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U.S. Soldier Gets Life Without Parole For Afghan Massacre

  • RFE/RL

U.S. Army Staff Sergeant Robert Bales and the judge, army Colonel Jeffery Nance (right), are shown in this courtroom sketch during a presentencing hearing in Tacoma, Washington, on August 19.

U.S. Army Staff Sergeant Robert Bales and the judge, army Colonel Jeffery Nance (right), are shown in this courtroom sketch during a presentencing hearing in Tacoma, Washington, on August 19.

A U.S. military jury has sentenced a U.S. soldier who massacred 16 Afghan civilians to life in prison without the possibility of parole.

The six-member military panel reached a verdict on August 23 after less than two hours of deliberations at the Joint Base Lewis-McChord military base in Washington state.

Bales pleaded guilty in June in a deal that will spare him the death penalty. He apologized in court on August 22 for the massacre, saying the slaughter was an "act of cowardice."

Bales, 39, said he was "truly sorry to those people whose families got taken away" in the March 11, 2012, massacre in Kandahar Province.

The killings inside family compounds in the settlements of Alkozai and Najiban left 22 people killed or injured. Seventeen of the victims were women or children, and almost all were shot in the head.

Eleven of those who were slain were from one family.

Bales had previously not offered a public apology for the slayings.

Staff Sergeant Robert Bales in 2011

Staff Sergeant Robert Bales in 2011

The massacre marked the worst case of civilian deaths blamed on a rogue U.S. soldier since the Vietnam War and led to severe strains in the relationship between Afghans and U.S. troops.

U.S. forces briefly halted combat operations in Afghanistan in reaction to Afghan anger over the slaughter.

In his remarks, Bales described the killings as an "act of cowardice, behind a mask of fear...and bravado."

Bales offered no further explanation for the bloodshed, saying: "Nothing makes it right." He added: "I don't know why. Sorry just isn't good enough. I'm sorry."

Bales said he hoped his words of remorse would be translated for Afghans who were flown to the United States to testify against him.

However, none of those Afghans, who spoke to the court this week, decided to attend his speech of apology.

Bales pleaded guilty in June as part of a deal in which he will not be sentenced to death for the killings but will face a life sentence.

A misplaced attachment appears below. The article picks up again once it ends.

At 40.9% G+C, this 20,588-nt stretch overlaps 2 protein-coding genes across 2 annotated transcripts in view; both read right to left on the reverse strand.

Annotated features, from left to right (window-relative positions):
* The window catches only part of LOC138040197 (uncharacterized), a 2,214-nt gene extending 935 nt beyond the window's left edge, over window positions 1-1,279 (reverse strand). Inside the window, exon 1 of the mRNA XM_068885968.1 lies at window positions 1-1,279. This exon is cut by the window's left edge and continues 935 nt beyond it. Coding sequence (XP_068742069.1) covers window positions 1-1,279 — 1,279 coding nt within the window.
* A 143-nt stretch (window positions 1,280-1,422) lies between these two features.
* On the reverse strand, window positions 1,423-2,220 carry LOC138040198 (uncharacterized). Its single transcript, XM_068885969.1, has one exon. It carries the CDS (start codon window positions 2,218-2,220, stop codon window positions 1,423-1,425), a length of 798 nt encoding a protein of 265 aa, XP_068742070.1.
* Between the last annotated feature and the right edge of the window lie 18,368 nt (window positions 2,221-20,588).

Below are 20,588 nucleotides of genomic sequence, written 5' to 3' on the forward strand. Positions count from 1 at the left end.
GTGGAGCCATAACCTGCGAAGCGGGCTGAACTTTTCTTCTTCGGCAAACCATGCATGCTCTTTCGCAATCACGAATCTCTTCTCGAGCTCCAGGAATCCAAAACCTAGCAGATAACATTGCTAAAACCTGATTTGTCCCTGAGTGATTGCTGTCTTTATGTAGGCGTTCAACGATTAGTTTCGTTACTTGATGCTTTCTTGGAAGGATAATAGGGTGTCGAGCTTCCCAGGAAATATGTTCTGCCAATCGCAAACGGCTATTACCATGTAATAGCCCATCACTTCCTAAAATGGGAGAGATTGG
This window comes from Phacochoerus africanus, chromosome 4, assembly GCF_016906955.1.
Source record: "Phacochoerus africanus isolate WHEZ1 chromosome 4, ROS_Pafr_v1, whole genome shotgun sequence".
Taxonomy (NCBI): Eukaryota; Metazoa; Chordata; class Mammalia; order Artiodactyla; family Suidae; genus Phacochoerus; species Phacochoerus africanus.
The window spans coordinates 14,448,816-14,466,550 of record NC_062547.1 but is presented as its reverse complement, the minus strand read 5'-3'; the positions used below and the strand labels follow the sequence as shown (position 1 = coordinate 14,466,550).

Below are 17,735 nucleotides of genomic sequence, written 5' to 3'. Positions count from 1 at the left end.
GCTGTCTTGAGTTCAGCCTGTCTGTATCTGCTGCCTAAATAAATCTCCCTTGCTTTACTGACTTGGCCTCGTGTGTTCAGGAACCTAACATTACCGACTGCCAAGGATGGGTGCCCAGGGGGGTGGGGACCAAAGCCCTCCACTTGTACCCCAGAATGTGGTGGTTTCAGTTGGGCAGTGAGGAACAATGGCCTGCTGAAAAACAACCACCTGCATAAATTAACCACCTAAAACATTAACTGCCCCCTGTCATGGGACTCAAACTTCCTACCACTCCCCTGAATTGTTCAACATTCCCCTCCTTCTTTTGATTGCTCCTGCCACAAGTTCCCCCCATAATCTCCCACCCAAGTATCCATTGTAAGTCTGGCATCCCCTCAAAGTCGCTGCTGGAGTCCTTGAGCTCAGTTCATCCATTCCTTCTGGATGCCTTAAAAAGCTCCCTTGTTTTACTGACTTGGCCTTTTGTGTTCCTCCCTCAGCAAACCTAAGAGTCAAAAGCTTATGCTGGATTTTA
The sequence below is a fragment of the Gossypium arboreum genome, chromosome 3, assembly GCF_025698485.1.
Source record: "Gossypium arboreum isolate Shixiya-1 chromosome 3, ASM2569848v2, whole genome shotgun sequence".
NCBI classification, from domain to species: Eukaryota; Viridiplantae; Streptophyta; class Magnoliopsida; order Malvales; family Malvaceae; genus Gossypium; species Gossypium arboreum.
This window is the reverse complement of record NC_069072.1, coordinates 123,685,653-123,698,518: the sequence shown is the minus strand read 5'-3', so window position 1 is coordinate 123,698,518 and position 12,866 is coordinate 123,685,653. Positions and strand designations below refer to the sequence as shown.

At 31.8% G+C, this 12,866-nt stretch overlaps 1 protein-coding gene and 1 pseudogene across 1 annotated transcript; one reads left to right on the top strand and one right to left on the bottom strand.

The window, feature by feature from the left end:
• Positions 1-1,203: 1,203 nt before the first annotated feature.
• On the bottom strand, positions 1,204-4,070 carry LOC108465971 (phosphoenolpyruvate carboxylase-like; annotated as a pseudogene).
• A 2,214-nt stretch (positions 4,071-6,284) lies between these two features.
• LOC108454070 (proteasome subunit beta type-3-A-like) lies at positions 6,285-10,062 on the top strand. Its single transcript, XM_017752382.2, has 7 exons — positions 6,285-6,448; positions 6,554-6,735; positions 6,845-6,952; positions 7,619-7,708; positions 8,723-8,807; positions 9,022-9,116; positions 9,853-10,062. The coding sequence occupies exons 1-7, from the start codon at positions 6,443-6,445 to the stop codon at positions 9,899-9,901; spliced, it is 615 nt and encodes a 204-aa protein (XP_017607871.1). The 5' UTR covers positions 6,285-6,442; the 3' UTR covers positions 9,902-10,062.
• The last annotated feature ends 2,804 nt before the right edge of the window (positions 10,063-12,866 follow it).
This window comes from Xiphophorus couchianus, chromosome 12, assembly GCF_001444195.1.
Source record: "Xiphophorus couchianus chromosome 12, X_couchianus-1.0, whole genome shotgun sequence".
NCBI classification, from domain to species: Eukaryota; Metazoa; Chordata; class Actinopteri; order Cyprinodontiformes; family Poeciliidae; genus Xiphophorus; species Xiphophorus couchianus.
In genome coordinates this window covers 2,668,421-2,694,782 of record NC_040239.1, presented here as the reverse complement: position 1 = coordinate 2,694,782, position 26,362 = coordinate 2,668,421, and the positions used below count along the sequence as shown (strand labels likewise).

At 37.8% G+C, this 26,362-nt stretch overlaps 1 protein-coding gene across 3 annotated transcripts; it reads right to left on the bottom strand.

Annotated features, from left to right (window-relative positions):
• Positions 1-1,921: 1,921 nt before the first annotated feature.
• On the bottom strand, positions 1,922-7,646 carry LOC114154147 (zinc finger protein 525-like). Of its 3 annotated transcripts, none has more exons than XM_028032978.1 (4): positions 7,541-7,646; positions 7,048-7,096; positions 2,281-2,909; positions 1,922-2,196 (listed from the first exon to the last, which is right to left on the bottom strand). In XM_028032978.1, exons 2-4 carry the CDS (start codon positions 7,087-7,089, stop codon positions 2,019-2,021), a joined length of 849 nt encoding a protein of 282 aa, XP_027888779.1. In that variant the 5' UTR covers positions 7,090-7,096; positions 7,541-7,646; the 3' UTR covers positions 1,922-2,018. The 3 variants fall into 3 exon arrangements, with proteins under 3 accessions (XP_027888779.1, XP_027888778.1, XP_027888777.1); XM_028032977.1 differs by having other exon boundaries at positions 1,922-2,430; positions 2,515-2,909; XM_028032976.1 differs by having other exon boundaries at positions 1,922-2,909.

In closing arguments earlier on August 23, army prosecutors asked for a life sentence without parole, saying Bales knew what he was doing when he carried out the attack.

A mourner cries over the bodies of Afghan civilians massacred by U.S. Army Staff Sergeant Robert Bales on March 11, 2012.

A mourner cries over the bodies of Afghan civilians massacred by U.S. Army Staff Sergeant Robert Bales on March 11, 2012.



Bales, originally from the state of Ohio, is a veteran of four combat tours to Iraq and Afghanistan. He is a married father of two children.

His attorneys have suggested his repeated deployments, as well as injuries including post-traumatic-stress disorder and a traumatic brain injury, may have played a role in the killings.

Bales has also admitted to drinking alcohol and to taking steroids to improve his physical condition in the weeks and months before the killings.

During the trial, Bales described how he left his base in the Panjwayi district of Kandahar and carried out the massacre using an M4 rifle equipped with a grenade launcher, and a 9-millimeter pistol. He also burned the bodies of victims.

Asked by the judge if he had acted out of self-defense or under orders, or whether he had any legal justification to kill the villagers, Bales replied, "No, sir."

Until the attacks, reports say he had a good, if undistinguished, military record in a decade-long career.

With reporting by AP, Reuters, and dpa
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